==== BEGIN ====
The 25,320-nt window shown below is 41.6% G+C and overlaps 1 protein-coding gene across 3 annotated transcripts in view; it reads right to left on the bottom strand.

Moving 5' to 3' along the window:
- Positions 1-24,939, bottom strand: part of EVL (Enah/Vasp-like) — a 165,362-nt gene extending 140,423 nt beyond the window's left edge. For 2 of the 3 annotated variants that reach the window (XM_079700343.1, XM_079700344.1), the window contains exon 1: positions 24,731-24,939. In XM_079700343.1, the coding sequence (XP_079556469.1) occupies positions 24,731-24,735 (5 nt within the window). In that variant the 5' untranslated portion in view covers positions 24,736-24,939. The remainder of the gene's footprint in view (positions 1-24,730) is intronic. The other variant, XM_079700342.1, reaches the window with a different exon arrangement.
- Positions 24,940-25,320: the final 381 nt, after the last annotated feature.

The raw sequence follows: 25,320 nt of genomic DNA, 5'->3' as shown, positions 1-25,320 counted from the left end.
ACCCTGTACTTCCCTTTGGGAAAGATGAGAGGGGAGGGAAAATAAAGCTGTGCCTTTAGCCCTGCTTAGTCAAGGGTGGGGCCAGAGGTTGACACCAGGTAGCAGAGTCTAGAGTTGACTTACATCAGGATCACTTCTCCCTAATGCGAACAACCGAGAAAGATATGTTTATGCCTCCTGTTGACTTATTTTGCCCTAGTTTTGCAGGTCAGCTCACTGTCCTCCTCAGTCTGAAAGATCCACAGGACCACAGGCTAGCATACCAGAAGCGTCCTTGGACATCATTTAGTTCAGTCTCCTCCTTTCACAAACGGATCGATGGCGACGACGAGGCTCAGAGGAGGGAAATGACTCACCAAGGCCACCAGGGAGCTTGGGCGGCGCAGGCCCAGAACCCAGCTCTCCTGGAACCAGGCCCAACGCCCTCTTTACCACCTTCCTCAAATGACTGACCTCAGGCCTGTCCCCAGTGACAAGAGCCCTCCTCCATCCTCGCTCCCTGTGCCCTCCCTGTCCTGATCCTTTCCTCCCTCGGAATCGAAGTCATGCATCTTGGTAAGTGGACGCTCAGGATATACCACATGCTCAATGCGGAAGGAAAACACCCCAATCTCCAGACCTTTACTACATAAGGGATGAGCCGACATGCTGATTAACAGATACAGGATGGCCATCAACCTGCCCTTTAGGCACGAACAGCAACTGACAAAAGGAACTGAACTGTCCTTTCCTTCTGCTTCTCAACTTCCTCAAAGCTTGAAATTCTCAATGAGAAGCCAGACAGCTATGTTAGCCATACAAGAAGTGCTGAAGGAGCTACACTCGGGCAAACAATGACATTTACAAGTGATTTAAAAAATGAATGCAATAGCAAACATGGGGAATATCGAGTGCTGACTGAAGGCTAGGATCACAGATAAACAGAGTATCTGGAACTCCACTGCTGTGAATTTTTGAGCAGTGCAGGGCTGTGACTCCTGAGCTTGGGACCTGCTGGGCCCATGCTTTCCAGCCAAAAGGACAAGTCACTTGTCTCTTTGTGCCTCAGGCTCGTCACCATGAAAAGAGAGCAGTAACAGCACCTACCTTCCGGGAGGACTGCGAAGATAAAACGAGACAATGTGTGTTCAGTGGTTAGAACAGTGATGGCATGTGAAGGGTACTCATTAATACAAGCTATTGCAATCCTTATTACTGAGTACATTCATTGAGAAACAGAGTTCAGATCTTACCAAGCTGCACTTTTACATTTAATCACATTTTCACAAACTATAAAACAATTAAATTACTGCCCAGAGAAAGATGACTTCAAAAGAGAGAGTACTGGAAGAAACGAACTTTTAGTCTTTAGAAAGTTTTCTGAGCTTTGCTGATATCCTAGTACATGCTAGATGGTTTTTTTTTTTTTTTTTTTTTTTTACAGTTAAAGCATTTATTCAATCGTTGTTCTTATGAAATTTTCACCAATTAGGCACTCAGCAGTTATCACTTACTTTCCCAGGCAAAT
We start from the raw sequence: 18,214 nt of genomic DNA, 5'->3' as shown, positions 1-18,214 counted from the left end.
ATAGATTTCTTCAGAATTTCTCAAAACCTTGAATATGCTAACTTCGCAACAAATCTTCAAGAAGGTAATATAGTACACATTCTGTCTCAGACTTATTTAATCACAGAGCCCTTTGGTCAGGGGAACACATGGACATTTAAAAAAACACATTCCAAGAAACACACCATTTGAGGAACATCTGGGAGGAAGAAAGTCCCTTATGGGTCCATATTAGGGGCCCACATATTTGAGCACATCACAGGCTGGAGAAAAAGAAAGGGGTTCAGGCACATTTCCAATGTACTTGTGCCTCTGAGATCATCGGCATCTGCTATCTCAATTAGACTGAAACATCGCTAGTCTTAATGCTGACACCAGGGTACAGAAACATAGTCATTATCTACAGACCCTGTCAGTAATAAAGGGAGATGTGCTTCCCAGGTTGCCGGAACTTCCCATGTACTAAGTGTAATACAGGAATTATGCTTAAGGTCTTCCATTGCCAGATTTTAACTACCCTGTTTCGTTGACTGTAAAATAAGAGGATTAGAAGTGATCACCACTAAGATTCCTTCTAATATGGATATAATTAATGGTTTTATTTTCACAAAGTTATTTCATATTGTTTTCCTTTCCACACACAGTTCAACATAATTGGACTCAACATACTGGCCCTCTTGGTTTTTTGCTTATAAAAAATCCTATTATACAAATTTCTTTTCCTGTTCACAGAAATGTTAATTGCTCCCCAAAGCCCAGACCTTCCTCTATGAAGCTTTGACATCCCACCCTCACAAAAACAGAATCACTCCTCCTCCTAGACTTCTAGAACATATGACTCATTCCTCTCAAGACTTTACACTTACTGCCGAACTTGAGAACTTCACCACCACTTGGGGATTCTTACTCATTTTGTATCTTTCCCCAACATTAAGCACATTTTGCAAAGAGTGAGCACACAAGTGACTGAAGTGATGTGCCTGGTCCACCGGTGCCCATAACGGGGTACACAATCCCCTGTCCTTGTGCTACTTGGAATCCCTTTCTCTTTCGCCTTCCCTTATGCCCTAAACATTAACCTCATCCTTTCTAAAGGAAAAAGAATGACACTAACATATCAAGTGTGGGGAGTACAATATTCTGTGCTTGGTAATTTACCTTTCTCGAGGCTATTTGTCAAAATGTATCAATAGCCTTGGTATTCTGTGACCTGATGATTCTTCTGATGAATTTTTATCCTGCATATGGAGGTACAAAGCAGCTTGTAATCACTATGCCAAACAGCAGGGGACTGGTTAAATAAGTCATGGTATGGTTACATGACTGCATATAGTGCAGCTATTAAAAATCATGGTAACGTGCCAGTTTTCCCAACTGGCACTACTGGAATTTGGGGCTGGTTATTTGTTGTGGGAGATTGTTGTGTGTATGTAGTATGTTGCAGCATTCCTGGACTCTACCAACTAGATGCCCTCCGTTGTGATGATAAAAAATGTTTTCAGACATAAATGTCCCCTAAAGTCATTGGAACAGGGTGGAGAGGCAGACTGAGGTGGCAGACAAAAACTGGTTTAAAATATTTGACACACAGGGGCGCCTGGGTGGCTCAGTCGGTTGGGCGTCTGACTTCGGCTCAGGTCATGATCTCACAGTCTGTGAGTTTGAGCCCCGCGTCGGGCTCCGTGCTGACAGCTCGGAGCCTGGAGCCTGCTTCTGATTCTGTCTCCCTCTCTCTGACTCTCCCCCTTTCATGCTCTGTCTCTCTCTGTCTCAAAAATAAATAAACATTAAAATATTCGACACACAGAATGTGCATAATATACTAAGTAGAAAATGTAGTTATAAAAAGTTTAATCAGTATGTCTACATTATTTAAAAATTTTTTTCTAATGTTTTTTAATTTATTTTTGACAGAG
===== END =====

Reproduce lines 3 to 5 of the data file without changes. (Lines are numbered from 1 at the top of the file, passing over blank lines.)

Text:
- Positions 1-24,939, bottom strand: part of EVL (Enah/Vasp-like) — a 165,362-nt gene extending 140,423 nt beyond the window's left edge. For 2 of the 3 annotated variants that reach the window (XM_079700343.1, XM_079700344.1), the window contains exon 1: positions 24,731-24,939. In XM_079700343.1, the coding sequence (XP_079556469.1) occupies positions 24,731-24,735 (5 nt within the window). In that variant the 5' untranslated portion in view covers positions 24,736-24,939. The remainder of the gene's footprint in view (positions 1-24,730) is intronic. The other variant, XM_079700342.1, reaches the window with a different exon arrangement.
- Positions 24,940-25,320: the final 381 nt, after the last annotated feature.

The raw sequence follows: 25,320 nt of genomic DNA, 5'->3' as shown, positions 1-25,320 counted from the left end.